Showing posts from May, 2006

A Failure I Can Live With

I had some good news a couple of days ago, and I just can't resist toting my own horn a little. A couple of years ago I was subcontracted to write a web based print formatting system. The system could automatically produce brochures, and used FrameMaker as a formatting engine. I haven't counted this system as one of the great successes of my career. FrameMaker and Internet Information server did not play well together. (Neither did Apache and FrameMaker.) In the end, I solved the problem by writing a small web server of my own. Though the solution worked, my client was not happy with the design. He insisted he wanted the application to run under IIS, even though it was not technically possible. Fortunately my client's client did accept the solution. Still, my client wasn't happy, so I wasn't happy. Earlier this week a friend of mine told me what became of my 'failed' system. The system has worked very well for more than five years now. The customer estimates

Bug Hunt

A friend and I spent an enjoyable afternoon debugging a Rails application yesterday. "Enjoyable" and "debugging" usually don't go together, but in this case they did. My friend, who happens to be a much better programmer than I am, was stuck on a bug. His application had a form that worked correctly the first time it was used. The second time around, values filled in the first time reappeared in the form. In the end it turned out that an automatically generated find_xxx_by_id method returned the wrong data the second time it was called. (My friend is filing a bug report.) Our excursion into bug country was enjoyable because we solved the problem as a team. It made it easier to keep focused. There was communication. We could bounce ideas off each other. I learned a few new things about ActiveRecord. We solved the problem, and the bug report may save other people some trouble in the future. It was a good half days work.

Slow connection to

The connection to is incredibly slow at the moment. Don't know why. My site host and I will look into it.

Ruby Design Pattern: Pollution Control

Avoid method name collisions by mixing in modules to an instance of an inner class. class Outer class Inner end def initialize(mixin) @inner = @inner.extend(mixin) end ... end When extending objects with mixin modules, there is a risk of method name collisions. Given the example in the Module Injection post , the execute_before and execute_after methods in the Strategy object might collide with method names in a rule module. Suppose the rule module looks like this: module TransformationRules def functiondef_before(element) ... end def functiondef_after(element) ... end def execute_before(element) ... end def execute_after(element) ... end end When the dispatch mechanism in the Strategy object finds an execute element, it will dispatch the element to the wrong execute method. It will call the execute_before method defined in Strategy, not the one defined in the TransformationRules module. Pollution Control reduces the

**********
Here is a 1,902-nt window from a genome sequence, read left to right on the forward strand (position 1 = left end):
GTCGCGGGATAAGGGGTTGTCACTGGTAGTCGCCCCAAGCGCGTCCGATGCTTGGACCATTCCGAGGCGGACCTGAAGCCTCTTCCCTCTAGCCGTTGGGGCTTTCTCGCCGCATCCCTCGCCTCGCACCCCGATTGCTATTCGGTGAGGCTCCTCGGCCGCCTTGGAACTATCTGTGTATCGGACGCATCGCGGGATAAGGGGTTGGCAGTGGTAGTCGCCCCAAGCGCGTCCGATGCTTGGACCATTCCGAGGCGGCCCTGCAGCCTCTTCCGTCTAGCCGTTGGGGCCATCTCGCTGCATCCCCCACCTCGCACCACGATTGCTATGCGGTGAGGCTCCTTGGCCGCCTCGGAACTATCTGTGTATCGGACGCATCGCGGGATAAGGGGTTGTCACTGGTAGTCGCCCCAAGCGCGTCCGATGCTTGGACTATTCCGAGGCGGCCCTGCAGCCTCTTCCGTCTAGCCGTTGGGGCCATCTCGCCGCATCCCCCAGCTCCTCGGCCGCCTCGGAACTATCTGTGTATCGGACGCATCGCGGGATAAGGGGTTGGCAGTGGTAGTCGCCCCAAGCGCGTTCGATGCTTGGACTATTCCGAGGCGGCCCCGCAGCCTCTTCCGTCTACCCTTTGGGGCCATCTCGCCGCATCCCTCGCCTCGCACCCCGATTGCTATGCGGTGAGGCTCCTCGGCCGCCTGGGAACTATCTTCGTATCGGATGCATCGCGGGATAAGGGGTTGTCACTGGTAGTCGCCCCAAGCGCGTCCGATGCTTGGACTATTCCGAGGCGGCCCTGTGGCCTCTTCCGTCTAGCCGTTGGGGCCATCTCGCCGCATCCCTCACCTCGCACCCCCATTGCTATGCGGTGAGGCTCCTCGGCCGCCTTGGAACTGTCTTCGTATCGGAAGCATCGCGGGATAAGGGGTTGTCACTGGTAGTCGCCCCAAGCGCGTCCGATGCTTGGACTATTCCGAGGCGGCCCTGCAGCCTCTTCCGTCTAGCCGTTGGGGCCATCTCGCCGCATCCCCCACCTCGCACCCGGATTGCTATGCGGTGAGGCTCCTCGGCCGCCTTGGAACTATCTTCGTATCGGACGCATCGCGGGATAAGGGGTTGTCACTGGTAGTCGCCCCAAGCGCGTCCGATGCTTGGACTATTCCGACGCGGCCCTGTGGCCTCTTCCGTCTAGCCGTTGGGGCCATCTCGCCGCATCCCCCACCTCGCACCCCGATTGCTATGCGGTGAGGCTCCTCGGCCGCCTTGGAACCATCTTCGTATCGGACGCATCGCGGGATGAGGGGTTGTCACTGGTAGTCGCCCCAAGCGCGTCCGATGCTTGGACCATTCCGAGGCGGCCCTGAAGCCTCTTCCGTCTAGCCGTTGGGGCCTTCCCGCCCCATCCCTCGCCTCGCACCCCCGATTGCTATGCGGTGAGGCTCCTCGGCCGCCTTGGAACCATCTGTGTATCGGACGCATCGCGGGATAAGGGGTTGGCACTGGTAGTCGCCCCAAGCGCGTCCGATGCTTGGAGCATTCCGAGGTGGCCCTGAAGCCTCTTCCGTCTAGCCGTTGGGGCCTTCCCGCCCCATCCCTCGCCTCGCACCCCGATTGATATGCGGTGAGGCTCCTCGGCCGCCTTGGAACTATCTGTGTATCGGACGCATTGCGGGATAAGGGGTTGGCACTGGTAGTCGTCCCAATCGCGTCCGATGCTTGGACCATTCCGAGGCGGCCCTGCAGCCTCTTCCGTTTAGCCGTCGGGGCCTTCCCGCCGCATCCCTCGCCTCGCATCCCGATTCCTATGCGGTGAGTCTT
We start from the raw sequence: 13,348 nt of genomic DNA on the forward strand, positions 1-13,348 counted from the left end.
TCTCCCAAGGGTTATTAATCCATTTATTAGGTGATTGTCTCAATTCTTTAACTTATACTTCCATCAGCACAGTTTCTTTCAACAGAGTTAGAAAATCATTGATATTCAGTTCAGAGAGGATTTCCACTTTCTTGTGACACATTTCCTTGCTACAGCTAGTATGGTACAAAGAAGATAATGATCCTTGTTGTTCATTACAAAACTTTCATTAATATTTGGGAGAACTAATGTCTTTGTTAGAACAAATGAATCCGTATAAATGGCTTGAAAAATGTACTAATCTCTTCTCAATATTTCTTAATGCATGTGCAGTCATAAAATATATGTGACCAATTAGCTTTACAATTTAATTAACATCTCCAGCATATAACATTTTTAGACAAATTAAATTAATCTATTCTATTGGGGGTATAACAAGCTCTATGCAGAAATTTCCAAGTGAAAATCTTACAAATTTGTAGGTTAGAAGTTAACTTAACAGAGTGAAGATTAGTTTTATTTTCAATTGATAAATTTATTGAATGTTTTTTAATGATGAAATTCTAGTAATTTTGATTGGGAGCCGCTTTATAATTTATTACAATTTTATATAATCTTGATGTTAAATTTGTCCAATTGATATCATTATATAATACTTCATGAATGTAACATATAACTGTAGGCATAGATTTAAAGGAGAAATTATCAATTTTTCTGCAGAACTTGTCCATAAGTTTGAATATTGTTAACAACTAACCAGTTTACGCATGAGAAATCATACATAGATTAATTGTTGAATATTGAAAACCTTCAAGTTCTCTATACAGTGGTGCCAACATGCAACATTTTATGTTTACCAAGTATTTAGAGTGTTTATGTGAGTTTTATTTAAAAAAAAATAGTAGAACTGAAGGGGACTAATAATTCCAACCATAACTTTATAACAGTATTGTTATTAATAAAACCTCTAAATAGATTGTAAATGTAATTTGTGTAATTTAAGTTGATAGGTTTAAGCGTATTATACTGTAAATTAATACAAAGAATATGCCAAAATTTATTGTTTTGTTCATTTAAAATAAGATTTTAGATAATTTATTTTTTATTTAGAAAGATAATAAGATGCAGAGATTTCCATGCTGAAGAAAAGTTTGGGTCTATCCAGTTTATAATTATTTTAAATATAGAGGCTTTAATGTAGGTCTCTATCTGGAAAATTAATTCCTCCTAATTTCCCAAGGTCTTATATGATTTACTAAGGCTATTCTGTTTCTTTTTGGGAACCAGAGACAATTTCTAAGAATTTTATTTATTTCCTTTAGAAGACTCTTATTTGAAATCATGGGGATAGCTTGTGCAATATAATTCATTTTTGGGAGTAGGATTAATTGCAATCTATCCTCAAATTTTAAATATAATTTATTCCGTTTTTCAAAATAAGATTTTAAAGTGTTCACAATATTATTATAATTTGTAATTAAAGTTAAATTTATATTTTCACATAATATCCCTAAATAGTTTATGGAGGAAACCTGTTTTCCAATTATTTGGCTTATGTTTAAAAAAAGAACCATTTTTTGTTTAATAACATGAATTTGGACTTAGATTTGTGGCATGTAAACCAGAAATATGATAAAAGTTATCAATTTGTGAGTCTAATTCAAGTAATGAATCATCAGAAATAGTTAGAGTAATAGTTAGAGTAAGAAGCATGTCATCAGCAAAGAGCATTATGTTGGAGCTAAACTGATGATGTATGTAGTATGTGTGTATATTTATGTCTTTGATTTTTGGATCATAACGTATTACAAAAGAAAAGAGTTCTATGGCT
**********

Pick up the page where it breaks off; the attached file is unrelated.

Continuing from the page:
Ruby Design Pattern: Module Injection

Signal that objects of a class is designed to be extended via mixins by passing the mixin module via the constructor. class ExtensibleClass def initialize(mixin) extend(mixin) end ... end Ruby allows objects to be extended with new functionality at runtime. Any object can be extended in this manner by a call to the extend method. Some classes are designed to have their objects extended with new functionality. Example Consider a Strategy object that encapsulates a set of transformation rules for XML documents. The document is used by a treewalker. The treewalker walks the node tree representing the XML document. The Strategy class uses Module Injection: strategy =, TransformationRules) treewalker = treewalker.walk(xml_document) The strategy object contains dispatch code that chooses which transformation rules to call depending on such things as node type (element, processing instruction, text, etc.) and node name. The Strategy object

Rails Author Wanted

My publisher (Apress) is looking for an author interested in writing an advanced book on Rails. They work with new authors all of the time, so prior writing experience isn't necessary. If you're interested send myeditor (Jason Gilmore) and email at .

Integration Driven Development and Anatomies

I attended a talk by Lars Taxén about Integration Driven Development and Anatomies today. IDDA is a development methodology for large projects. "Large" means 1,000+ people. IDDA was developed at Ericsson for use in telecommunications projects. One of the things I found interesting was that the anatomies part, a method for modelling complex systems, is quite similar to Domain Modelling. That is, both methods aim to create models that mirror real world objects or processes. Anatomies, like Domain Models, make use of bounded contexts to separate different parts of the system. Some things were very different from what I am used to. For example, IDDA subsystems are implemented in the order they are activated when the system is used. That is very different from the Agile practice of implementing the most valuable functionality first. For example, consider a document production system consisting of three subsystems: an XML authoring system, a Document Management System (DMS), and a